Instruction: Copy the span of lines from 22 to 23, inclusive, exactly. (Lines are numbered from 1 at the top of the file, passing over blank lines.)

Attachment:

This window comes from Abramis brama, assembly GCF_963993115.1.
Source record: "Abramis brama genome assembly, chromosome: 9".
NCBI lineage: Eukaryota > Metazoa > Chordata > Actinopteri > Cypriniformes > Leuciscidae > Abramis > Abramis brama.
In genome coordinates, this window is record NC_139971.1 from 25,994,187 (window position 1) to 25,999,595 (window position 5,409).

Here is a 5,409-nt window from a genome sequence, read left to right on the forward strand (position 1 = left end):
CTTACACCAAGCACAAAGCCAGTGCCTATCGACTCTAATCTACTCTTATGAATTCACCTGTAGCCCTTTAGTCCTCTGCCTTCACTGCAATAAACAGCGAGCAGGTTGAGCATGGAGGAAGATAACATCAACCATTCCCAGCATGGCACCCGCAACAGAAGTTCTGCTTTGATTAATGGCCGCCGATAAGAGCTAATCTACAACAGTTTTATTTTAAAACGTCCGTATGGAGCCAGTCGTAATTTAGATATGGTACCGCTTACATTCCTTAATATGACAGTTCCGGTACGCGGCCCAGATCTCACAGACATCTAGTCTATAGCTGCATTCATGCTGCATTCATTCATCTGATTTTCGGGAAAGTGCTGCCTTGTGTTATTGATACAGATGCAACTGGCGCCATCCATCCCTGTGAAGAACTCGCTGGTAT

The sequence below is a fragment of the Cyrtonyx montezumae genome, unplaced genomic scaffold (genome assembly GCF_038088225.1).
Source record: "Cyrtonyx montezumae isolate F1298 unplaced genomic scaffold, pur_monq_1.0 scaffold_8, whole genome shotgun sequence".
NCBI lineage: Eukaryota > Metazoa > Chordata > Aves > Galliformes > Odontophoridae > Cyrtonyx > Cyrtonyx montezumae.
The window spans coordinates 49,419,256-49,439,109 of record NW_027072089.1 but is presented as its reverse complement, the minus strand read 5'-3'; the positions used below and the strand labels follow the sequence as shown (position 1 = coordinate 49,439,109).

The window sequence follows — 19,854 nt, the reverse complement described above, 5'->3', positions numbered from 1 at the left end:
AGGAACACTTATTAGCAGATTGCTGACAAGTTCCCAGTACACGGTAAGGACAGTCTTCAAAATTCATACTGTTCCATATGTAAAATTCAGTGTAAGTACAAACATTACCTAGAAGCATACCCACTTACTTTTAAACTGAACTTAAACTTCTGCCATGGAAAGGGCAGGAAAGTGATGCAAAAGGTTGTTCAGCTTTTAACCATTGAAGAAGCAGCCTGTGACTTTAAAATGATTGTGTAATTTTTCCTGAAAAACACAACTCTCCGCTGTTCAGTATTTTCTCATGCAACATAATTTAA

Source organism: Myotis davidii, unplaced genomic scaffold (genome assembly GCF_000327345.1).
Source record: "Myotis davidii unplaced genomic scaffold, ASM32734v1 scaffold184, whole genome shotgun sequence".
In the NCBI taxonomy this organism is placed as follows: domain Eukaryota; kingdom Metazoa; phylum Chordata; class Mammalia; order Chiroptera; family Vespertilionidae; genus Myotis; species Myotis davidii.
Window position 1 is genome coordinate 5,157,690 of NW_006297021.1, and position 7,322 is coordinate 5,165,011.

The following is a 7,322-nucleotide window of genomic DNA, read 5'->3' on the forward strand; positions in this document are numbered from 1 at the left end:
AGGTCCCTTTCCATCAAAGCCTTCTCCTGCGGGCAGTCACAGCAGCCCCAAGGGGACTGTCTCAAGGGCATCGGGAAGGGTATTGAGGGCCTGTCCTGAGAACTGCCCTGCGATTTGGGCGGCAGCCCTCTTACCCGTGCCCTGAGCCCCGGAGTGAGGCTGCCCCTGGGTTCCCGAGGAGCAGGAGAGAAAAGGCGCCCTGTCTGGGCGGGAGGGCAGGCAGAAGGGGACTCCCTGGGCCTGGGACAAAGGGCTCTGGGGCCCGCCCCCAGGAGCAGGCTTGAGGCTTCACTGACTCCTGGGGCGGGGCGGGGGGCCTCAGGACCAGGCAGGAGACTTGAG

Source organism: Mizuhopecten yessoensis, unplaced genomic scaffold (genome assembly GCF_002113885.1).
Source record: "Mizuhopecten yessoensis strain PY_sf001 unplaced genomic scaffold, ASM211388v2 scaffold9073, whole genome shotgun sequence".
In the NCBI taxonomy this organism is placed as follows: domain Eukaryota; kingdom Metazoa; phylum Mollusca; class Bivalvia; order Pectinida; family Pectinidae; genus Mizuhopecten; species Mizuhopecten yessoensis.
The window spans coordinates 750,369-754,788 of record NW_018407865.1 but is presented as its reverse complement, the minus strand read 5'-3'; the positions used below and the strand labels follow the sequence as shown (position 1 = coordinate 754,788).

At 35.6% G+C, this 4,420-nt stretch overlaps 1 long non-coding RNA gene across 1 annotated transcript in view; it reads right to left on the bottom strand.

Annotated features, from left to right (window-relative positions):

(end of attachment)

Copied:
The window spans coordinates 750,369-754,788 of record NW_018407865.1 but is presented as its reverse complement, the minus strand read 5'-3'; the positions used below and the strand labels follow the sequence as shown (position 1 = coordinate 754,788).

At 35.6% G+C, this 4,420-nt stretch overlaps 1 long non-coding RNA gene across 1 annotated transcript in view; it reads right to left on the bottom strand.